In addition to the marriage cases, Hollingsworth v. Perry and United States v. Windsor, the US Supreme Court heard a number of cases dealing with discrimination. One such case was Vance v. Ball State University. In Vance, Maetta Vance sued her employer claiming continual harassment on the basis of her race by her alleged supervisor, Saundra Davis. The key question posed in this case was whether Davis was, in fact, Vance’s supervisor because Title VII of the Civil Rights Act of 1964 has been interpreted to expose employers to different liability depending on whether the harasser is a coworker or a supervisor. Justice Alito, writing for the majority, answered this question with a pro-employer definition of “supervisor” based on ease of application rather than workplace realities. When did clarity and simple application become the main concern of our Supreme Court Justices in constructing standards?
Under Title VII of the Civil Rights Act of 1964, it is illegal for an employer to discriminate against an employee on the basis of that employee’s race, color, religion, sex, or national origin. This prohibition was quickly expanded to include perpetuating or creating a discriminating work environment, such as that created by pervasive harassment. Two different degrees of employer liability have arisen with respect to harassment by coworkers and harassment by supervisors. If the harasser is a coworker, the employer is only liable if it knew or should have known of the harassment and failed to act to prevent it. In other words, it is not enough that harassment took place – the employer must have known about it and failed to prevent it. Meanwhile, if the harasser is a supervisor, the employer is always liable if “tangible employment action” was taken (e.g. hiring, firing, promoting, demoting, etc.). Even if tangible action was not taken, the employer is always liable for harassment by a supervisor unless the employer can prove they acted reasonably in taking steps to prevent the harassment or that the victim did not utilize reporting methods available to him or her.
In Vance, the Supreme Court considered two different definitions of supervisor. The first was taken from the Equal Employment Opportunity Commission’s (EEOC) guidance which says that a person is a supervisor if they have more than occasional control over an employee’s day-to-day activities. The other definition, which the majority ultimately applied, is narrower and much more restrictive. This definition says that a supervisor is someone empowered by the employer to take those “tangible employment actions” against the harassment victim. Thus, despite having a job title that implied power over Vance and actually having control over her daily activities, Saundra Davis was found to not be Vance’s supervisor under Title VII because she did not have the power to hire, promote, demote or fire her. This pro-employer majority, consisting of Justices Alito, Roberts, Scalia, Kennedy and Thomas, seems to set a new standard whereby a person must have the ability to cause “direct economic consequences” to an employee to be considered a supervisor.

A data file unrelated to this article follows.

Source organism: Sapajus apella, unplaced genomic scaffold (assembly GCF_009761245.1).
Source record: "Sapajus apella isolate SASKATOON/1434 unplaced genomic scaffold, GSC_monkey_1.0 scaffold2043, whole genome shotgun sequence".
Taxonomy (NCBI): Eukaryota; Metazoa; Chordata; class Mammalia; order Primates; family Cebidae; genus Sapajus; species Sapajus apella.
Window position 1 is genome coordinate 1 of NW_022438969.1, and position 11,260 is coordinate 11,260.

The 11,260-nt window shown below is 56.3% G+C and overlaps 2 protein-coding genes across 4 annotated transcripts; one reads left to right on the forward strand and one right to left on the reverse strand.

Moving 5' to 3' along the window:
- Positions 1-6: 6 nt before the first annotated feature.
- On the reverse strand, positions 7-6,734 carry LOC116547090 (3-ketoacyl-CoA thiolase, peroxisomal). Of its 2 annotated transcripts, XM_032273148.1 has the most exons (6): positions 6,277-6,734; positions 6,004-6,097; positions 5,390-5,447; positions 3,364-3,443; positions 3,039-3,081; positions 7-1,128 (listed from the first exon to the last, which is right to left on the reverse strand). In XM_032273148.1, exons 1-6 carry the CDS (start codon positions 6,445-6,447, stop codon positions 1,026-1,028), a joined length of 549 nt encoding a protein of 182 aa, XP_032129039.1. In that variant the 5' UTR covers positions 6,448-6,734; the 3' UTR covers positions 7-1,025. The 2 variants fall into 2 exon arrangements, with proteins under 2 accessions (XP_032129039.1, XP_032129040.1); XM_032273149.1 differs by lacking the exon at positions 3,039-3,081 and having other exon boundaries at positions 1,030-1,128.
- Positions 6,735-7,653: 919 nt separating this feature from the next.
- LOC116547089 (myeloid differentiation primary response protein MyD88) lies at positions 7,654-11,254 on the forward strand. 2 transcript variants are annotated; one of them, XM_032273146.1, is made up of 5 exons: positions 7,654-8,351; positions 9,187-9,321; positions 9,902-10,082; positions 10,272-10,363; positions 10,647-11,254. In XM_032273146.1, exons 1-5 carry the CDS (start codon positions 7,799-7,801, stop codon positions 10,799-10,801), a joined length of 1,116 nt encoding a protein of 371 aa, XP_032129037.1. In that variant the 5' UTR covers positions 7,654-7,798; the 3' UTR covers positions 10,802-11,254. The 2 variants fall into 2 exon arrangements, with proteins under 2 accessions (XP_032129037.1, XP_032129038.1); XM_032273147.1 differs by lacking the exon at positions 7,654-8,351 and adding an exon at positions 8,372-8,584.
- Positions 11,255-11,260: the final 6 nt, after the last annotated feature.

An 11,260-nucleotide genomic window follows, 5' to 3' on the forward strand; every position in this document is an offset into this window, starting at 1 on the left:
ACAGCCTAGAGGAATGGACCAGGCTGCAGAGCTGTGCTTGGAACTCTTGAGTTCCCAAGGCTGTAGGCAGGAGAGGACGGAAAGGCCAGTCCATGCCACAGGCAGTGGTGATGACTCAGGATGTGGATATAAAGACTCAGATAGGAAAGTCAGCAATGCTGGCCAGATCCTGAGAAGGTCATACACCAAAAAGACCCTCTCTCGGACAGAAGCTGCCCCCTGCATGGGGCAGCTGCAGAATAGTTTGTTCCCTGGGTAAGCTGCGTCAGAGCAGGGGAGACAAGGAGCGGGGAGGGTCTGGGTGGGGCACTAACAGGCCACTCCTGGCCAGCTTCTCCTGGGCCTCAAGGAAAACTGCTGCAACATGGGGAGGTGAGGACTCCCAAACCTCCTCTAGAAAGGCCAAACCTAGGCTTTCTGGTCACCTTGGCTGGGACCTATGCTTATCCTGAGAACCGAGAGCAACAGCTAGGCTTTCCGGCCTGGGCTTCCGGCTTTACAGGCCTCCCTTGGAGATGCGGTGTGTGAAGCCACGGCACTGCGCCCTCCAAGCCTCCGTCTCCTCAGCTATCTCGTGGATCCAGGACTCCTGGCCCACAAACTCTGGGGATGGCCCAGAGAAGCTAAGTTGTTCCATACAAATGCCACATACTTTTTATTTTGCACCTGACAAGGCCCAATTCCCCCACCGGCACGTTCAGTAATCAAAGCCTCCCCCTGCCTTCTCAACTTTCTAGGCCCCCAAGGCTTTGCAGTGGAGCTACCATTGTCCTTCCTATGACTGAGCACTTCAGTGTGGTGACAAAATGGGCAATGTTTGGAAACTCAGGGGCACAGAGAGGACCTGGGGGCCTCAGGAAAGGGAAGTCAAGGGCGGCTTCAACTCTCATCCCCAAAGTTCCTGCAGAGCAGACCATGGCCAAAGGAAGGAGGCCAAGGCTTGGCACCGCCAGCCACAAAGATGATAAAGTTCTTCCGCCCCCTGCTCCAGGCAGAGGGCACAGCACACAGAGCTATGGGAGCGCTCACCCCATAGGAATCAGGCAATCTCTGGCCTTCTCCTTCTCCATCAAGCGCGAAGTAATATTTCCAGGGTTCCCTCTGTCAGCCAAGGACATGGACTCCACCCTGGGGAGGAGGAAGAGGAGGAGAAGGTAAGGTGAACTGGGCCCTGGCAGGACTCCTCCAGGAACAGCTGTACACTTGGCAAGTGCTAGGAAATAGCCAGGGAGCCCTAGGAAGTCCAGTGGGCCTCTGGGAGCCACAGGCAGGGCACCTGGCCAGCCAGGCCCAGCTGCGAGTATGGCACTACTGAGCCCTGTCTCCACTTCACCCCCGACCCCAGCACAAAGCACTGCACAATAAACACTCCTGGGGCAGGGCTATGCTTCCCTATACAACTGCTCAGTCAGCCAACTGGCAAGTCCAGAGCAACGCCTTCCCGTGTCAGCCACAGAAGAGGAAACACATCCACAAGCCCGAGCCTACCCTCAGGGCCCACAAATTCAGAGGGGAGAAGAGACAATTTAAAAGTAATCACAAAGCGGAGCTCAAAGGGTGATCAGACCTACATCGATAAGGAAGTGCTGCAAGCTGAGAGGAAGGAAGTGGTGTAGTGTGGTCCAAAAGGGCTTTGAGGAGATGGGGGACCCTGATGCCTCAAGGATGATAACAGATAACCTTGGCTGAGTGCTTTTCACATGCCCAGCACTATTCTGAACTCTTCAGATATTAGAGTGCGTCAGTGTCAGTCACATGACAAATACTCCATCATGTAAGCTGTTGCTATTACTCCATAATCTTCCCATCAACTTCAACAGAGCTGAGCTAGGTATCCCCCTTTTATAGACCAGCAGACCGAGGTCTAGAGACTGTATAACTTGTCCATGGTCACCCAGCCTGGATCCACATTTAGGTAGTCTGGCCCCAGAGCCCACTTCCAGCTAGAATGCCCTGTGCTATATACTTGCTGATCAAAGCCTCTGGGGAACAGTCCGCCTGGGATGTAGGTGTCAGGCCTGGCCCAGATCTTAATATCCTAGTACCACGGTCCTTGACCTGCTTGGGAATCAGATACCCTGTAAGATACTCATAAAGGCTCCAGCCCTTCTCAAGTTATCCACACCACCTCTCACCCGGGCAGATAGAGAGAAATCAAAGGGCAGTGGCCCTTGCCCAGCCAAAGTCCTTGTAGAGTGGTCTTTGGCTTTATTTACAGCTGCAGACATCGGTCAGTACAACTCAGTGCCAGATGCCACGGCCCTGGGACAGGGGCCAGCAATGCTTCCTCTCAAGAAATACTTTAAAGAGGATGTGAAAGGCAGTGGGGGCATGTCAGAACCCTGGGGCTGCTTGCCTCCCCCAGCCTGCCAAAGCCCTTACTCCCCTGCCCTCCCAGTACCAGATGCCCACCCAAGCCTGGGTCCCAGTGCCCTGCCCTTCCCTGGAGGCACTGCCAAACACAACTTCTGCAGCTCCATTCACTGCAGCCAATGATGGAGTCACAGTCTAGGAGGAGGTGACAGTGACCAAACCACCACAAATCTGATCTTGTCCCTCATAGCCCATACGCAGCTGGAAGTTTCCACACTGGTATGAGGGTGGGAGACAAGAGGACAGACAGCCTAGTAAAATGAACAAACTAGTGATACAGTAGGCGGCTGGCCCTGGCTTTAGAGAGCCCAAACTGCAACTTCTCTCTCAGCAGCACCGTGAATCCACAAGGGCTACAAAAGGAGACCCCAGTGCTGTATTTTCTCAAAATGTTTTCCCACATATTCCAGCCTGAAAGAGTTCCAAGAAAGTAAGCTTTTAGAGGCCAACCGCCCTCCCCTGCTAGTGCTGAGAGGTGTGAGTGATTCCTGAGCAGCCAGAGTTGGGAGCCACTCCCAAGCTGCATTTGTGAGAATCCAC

Justice Ginsberg, dissenting for herself and Justices Breyer, Sotomayor and Kagan, rightly raised the concern that employers will now try to insulate themselves from Title VII liability by concentrating the power to make “tangible employment actions” in just a handful of high-level supervisors. There will be less incentive for employers to give anti-discrimination training to employees who “merely” have control over their subordinates’ work activities and schedules. Even Ball State University, the respondent in this case, conceded that the strict definition fails to cover many employees who might qualify as supervisors. In a rare move, the dissent calls on Congress to overrule the majority with new legislation, as it has done before with the Lily Ledbetter Fair Pay Act of 2009 and the Civil Rights Act of 1991. To quote Justice Ginsberg, “The ball is once again in Congress’ court to correct the error into which this court has fallen.” The EEOC received almost 100,000 discrimination complaints in 2012. With this decision we see a weakening of Title VII – legislation that provides important workplace protections to a wide range of workers. Limiting the ability of these claimants to find recourse, as this narrow definition does, is a grave injustice. It is now very important for employees to make themselves aware of who their actual supervisor is under this new definition and what harassment reporting procedures are in place at their place of work.